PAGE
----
Sexual Misconduct & Other Campus Violence; Due Process; Equal Protection; Constitutional Issues

John Doe v. Miami University, et al. (6th Cir. Feb. 9, 2018)

Opinion affirming-in-part and reversing-in-part the district court’s grant of Defendants’ Motion to Dismiss. Plaintiff was suspended from Miami University (MU) after a hearing panel found him responsible for violating MU’s Student Conduct Regulations. Plaintiff brought Title IX claims against Defendants under theories of erroneous outcome, selective enforcement, deliberate indifference, and hostile environment, and section 1983 claims alleging deprivations of substantive due process, procedural due process, and equal protection. The court found that Plaintiff’s erroneous outcome claim could proceed, reasoning that Plaintiff plead facts to (1) cast “some articulable doubt on the accuracy” of the proceedings and (2) implicate gender bias.  The court also allowed Plaintiff’s equal protection claim to proceed based upon the inferences of gender discrimination and allowed Plaintiff’s procedural due process claim to proceed based on allegations of bias and a lack of access to the evidence.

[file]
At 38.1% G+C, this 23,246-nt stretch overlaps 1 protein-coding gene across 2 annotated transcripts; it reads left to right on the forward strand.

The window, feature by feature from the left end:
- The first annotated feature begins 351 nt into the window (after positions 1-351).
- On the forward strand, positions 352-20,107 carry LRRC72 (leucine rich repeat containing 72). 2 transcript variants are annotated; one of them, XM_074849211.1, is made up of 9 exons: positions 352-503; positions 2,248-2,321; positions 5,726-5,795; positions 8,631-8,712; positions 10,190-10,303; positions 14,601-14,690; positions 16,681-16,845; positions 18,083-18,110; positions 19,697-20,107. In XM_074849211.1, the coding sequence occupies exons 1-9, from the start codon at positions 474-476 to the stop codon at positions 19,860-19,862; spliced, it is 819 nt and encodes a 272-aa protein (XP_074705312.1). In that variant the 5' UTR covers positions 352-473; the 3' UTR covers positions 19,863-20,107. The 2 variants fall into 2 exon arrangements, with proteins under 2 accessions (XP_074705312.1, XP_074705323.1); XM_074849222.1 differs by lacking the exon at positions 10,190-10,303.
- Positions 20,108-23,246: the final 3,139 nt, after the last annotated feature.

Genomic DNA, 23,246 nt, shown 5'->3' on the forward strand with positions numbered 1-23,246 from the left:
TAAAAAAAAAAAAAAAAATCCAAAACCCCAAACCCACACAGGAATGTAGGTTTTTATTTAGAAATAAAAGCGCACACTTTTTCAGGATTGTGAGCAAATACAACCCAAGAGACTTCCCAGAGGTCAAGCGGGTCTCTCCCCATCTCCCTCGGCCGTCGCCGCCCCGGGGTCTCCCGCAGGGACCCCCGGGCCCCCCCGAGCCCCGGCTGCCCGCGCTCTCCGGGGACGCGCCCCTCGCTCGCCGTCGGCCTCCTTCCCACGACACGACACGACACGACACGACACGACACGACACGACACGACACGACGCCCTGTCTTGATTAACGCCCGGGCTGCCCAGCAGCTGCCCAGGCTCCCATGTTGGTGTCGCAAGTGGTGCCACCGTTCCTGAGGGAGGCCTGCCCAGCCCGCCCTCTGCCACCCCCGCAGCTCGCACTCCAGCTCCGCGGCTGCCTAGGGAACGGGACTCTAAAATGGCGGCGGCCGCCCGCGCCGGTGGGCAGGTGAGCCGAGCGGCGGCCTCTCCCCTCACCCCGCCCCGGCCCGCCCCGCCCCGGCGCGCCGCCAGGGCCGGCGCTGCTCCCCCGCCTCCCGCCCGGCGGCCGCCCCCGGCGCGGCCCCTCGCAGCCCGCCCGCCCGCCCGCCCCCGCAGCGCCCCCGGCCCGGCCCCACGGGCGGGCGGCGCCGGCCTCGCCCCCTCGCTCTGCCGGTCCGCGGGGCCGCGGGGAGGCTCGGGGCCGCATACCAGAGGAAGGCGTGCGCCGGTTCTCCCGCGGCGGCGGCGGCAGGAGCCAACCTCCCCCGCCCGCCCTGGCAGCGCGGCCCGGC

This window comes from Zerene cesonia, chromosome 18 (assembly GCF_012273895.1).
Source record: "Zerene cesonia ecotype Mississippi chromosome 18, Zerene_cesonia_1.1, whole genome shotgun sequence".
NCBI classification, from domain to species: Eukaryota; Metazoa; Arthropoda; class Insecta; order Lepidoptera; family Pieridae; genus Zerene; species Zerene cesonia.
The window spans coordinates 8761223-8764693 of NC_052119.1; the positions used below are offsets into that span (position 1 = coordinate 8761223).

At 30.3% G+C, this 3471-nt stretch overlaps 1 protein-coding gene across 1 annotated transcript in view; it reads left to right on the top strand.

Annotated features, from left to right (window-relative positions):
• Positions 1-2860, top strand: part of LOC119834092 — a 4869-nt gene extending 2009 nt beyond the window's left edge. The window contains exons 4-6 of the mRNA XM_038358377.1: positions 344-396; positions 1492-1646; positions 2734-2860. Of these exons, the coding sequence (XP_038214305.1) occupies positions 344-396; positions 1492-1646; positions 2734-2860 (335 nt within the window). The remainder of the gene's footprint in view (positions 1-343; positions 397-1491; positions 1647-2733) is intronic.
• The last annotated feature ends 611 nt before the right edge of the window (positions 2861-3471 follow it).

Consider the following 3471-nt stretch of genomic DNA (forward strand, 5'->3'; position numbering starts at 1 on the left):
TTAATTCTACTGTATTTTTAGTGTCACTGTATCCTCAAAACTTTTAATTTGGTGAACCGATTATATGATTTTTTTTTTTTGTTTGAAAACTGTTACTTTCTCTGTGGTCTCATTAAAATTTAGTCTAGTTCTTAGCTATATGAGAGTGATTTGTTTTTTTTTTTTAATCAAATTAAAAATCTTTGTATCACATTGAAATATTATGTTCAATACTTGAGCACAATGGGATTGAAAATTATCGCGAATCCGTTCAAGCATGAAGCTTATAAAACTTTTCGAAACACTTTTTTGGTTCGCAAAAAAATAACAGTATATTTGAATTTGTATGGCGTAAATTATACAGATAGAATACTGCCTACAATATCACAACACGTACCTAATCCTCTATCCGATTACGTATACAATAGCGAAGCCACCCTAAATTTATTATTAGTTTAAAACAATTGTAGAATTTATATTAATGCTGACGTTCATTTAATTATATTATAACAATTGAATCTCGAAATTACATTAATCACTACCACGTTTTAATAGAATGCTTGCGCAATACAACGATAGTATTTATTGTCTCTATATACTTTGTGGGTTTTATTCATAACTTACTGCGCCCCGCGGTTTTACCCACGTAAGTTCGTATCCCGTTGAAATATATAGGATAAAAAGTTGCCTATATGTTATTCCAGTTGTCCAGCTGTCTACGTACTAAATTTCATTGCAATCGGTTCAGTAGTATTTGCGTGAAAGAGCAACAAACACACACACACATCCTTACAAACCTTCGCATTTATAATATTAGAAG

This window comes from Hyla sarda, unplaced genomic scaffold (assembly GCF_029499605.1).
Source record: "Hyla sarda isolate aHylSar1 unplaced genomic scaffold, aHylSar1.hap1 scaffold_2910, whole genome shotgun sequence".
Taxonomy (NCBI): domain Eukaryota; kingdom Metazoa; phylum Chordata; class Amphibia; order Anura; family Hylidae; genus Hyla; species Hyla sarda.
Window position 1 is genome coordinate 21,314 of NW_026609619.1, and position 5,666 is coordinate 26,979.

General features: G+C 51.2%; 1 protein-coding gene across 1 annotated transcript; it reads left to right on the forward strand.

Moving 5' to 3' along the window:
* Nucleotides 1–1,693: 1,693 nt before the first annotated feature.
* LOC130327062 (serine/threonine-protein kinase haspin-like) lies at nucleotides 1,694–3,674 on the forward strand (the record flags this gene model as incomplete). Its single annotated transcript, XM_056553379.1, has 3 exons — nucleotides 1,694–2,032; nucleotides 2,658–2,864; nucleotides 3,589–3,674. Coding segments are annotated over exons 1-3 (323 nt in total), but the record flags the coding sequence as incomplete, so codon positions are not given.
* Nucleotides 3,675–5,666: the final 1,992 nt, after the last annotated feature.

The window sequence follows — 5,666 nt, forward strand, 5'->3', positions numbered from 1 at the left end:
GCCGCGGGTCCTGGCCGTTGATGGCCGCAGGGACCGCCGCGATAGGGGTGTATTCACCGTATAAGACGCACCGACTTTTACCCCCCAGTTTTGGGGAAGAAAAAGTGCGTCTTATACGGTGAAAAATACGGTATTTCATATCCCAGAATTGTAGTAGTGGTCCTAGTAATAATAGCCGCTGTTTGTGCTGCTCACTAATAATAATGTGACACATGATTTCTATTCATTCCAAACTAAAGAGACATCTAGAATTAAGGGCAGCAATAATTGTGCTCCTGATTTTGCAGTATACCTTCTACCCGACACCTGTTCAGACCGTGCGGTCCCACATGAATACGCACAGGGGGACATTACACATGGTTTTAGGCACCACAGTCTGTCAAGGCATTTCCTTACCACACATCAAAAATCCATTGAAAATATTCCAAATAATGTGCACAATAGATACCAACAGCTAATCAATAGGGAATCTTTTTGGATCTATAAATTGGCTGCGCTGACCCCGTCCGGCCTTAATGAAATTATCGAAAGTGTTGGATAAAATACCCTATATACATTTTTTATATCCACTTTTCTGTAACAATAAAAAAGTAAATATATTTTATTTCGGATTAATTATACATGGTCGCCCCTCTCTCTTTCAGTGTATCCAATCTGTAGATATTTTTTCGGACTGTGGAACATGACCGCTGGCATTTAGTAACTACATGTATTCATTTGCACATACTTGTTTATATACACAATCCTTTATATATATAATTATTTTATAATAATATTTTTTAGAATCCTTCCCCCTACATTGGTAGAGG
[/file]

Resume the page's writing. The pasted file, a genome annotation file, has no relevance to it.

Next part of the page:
Due Process; Constitutional Issues

Childers v. Florida Gulf Coast University Board of Trustees, et al. (M.D. Fla. Jan. 30, 2018)

Opinion and Order granting-in-part and denying-in-part Defendants’ Motion to Dismiss. Plaintiff, a student at Florida Gulf Coast University (FGCU), alleged that Defendants violated his free speech and due process rights under the First and Fourteenth Amendments when they suspended him for purportedly posting a “vulgar communication” on a Facebook page. The court found that Defendants raised factual issues that were better addressed at a later stage in the litigation—such as whether Plaintiff’s speech was protected, whether the communication substantially disrupted other students’ abilities to pursue an education in a safe environment, whether FGCU’s interest in protecting students outweighed Plaintiff’s rights under the First Amendment, whether Plaintiff had a fundamental constitutional right to continuing his graduate education, and whether actions taken by Defendants were arbitrary or capricious. The court found that qualified immunity did not protect Defendants in their individual capacities because their monitoring or policing of a private social media page was outside their discretionary authority. Last, the court dismissed Plaintiff’s section 1983 claims because FGCU is a state agency and not a “person” within the meaning of section 1983.